Estate planning can seem like a daunting challenge to anyone who hasn’t started the process yet. For example, if you live in California there are a number of laws and tax issues you will need to take into consideration when you develop your estate plan. Just the thought of these complicated and difficult issues can lead many people to hesitate and not start planning at all.
Fortunately, you don’t need to make any big decisions if you want to get started with estate planning. There are several small steps you can take that will not only get you started on the right foot, but will also greatly assist your estate planning lawyer when you have your first meeting. Here’s what you can do.
Think about what you have.
Estate planning is about figuring out everything you have and what you want to happen to it as you age and after you die. The best way to start this process is to account for the things you own. This should include the big-ticket items, such as investment accounts and real estate, but also personal property and debts. Sitting down and making a list is often helpful simply because it gets you started thinking about what you own and what options you have. You estate planning attorney will likely have a form that you can use to organize and systematize your inventory.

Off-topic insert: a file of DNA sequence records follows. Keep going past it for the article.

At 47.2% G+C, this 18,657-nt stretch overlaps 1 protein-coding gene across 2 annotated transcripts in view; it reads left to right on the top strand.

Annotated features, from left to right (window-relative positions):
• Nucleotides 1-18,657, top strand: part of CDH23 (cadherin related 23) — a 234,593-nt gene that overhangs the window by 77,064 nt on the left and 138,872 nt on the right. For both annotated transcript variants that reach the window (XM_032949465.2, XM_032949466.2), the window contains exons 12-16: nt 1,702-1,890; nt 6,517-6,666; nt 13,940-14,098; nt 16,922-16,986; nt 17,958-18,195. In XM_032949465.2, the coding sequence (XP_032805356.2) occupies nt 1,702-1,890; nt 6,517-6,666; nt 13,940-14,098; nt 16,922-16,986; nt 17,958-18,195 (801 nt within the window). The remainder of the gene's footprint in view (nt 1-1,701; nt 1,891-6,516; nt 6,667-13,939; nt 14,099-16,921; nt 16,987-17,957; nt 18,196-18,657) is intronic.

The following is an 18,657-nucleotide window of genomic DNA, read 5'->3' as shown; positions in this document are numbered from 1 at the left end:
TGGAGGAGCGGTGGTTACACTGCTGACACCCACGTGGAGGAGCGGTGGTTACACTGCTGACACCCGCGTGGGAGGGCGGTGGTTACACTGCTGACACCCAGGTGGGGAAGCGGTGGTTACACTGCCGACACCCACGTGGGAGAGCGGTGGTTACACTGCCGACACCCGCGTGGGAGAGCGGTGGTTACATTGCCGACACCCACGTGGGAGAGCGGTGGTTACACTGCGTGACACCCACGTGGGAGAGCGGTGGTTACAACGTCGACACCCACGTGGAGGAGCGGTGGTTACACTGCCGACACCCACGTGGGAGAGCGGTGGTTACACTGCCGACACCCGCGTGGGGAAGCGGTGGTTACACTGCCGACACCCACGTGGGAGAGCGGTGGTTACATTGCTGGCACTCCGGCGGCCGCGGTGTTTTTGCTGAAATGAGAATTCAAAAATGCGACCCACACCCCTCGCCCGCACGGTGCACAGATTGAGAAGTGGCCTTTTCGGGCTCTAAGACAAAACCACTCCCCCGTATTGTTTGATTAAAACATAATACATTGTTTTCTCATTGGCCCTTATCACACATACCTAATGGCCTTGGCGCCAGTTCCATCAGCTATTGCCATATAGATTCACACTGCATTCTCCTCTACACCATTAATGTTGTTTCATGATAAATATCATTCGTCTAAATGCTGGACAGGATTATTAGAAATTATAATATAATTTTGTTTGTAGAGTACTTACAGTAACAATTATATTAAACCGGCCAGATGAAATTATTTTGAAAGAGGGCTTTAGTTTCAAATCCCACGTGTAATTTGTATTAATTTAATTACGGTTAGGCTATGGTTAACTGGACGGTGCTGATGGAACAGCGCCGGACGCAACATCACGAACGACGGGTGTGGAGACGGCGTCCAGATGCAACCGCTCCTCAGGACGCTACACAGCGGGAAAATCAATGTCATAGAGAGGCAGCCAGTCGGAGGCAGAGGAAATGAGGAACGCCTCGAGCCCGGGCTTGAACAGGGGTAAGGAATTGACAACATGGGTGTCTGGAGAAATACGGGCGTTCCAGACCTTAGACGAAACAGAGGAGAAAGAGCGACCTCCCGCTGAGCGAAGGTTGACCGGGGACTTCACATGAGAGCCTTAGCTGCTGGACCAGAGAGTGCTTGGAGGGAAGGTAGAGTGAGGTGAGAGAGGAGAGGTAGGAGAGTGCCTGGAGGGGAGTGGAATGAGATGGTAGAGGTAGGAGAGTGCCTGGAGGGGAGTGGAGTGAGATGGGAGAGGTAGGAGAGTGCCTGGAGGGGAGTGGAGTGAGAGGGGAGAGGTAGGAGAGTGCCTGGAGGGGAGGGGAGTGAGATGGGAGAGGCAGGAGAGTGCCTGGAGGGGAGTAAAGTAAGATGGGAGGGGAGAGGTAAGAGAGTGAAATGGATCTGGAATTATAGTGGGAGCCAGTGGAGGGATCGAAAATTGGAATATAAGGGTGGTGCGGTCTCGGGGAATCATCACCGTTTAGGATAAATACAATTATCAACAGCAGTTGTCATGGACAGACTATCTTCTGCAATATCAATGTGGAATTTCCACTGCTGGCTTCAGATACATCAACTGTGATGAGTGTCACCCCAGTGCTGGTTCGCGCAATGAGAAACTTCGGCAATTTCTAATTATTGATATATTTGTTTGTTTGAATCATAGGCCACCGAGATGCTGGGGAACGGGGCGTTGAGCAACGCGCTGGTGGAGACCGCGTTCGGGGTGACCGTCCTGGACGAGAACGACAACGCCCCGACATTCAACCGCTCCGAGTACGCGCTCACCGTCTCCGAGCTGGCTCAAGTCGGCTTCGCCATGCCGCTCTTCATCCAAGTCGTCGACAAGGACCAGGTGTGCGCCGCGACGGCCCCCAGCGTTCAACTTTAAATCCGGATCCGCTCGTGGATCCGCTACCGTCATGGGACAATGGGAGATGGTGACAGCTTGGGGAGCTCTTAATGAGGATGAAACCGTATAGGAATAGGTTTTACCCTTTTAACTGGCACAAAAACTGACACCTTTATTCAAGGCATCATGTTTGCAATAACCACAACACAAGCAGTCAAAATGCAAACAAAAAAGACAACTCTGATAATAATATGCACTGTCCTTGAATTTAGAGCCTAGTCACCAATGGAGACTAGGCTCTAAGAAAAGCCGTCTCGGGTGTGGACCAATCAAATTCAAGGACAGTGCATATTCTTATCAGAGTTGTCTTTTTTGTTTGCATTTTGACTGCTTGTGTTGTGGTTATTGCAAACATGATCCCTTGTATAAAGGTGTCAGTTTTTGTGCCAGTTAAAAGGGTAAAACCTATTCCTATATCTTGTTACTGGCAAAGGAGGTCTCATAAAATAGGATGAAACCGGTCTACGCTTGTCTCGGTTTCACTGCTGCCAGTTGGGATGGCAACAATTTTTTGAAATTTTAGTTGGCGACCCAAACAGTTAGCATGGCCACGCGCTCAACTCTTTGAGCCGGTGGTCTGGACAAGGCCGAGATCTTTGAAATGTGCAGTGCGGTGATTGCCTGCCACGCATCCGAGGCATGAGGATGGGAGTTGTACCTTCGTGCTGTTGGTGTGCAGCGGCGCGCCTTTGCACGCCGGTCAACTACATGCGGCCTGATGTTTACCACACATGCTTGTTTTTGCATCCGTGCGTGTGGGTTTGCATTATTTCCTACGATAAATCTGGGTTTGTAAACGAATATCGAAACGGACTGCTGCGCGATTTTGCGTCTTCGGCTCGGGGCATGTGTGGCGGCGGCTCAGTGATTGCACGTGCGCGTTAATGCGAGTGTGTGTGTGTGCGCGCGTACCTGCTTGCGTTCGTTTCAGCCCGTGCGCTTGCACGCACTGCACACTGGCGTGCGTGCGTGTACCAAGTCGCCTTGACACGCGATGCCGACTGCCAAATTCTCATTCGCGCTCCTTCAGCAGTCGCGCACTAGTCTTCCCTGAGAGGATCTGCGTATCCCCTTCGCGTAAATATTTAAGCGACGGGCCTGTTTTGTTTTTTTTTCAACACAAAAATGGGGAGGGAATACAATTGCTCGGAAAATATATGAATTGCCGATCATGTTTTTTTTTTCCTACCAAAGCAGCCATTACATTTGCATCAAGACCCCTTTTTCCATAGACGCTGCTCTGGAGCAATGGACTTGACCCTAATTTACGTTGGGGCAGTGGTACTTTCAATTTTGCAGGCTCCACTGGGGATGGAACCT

Think about what you want.
Once you know what you have, next you will naturally think about what you want. Whether you want to increase your wealth significantly over the coming years, structure your retirement accounts to provide for security, or create mechanisms that will ensure your children receive adequate inheritances, all these questions relate to estate planning. When you and your lawyer have your first meeting, you will start the process of creating a plan that tries to accomplish as many of your goals as possible.
Only an experienced and qualified estate planning attorney will have the education, training and experience to properly guide you in planning that will address your assets, your concerns and your planning goals.
- Gen X – This One’s for You (Really Every Generation Should Read This) - December 10, 2023
- How to Update Your Estate Plan After Major Life Events - December 8, 2023
- Estate Planning for Unmarried Couples: Your Legal Rights - December 6, 2023